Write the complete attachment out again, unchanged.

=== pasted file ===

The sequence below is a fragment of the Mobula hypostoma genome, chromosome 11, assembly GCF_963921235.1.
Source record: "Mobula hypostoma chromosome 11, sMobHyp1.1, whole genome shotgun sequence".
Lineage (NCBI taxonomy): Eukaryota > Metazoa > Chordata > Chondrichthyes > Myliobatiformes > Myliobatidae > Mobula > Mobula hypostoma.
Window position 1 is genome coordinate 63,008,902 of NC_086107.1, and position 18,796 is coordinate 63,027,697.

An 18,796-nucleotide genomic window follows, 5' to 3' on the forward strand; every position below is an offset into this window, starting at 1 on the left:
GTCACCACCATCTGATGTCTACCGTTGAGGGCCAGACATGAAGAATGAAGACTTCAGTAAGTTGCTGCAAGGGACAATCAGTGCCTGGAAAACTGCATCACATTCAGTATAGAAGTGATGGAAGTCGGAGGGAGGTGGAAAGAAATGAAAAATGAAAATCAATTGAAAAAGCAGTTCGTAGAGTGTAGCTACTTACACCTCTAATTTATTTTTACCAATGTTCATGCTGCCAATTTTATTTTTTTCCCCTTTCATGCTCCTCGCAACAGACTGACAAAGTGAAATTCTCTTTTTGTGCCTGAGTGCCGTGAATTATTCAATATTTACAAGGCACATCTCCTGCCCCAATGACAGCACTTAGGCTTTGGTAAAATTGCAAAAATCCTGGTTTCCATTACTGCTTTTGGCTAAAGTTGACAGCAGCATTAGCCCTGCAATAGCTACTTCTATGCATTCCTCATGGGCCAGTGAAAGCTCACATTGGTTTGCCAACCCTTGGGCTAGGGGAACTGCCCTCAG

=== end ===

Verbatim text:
The sequence below is a fragment of the Mobula hypostoma genome, chromosome 11, assembly GCF_963921235.1.
Source record: "Mobula hypostoma chromosome 11, sMobHyp1.1, whole genome shotgun sequence".
Lineage (NCBI taxonomy): Eukaryota > Metazoa > Chordata > Chondrichthyes > Myliobatiformes > Myliobatidae > Mobula > Mobula hypostoma.
Window position 1 is genome coordinate 63,008,902 of NC_086107.1, and position 18,796 is coordinate 63,027,697.

An 18,796-nucleotide genomic window follows, 5' to 3' on the forward strand; every position below is an offset into this window, starting at 1 on the left:
GTCACCACCATCTGATGTCTACCGTTGAGGGCCAGACATGAAGAATGAAGACTTCAGTAAGTTGCTGCAAGGGACAATCAGTGCCTGGAAAACTGCATCACATTCAGTATAGAAGTGATGGAAGTCGGAGGGAGGTGGAAAGAAATGAAAAATGAAAATCAATTGAAAAAGCAGTTCGTAGAGTGTAGCTACTTACACCTCTAATTTATTTTTACCAATGTTCATGCTGCCAATTTTATTTTTTTCCCCTTTCATGCTCCTCGCAACAGACTGACAAAGTGAAATTCTCTTTTTGTGCCTGAGTGCCGTGAATTATTCAATATTTACAAGGCACATCTCCTGCCCCAATGACAGCACTTAGGCTTTGGTAAAATTGCAAAAATCCTGGTTTCCATTACTGCTTTTGGCTAAAGTTGACAGCAGCATTAGCCCTGCAATAGCTACTTCTATGCATTCCTCATGGGCCAGTGAAAGCTCACATTGGTTTGCCAACCCTTGGGCTAGGGGAACTGCCCTCAG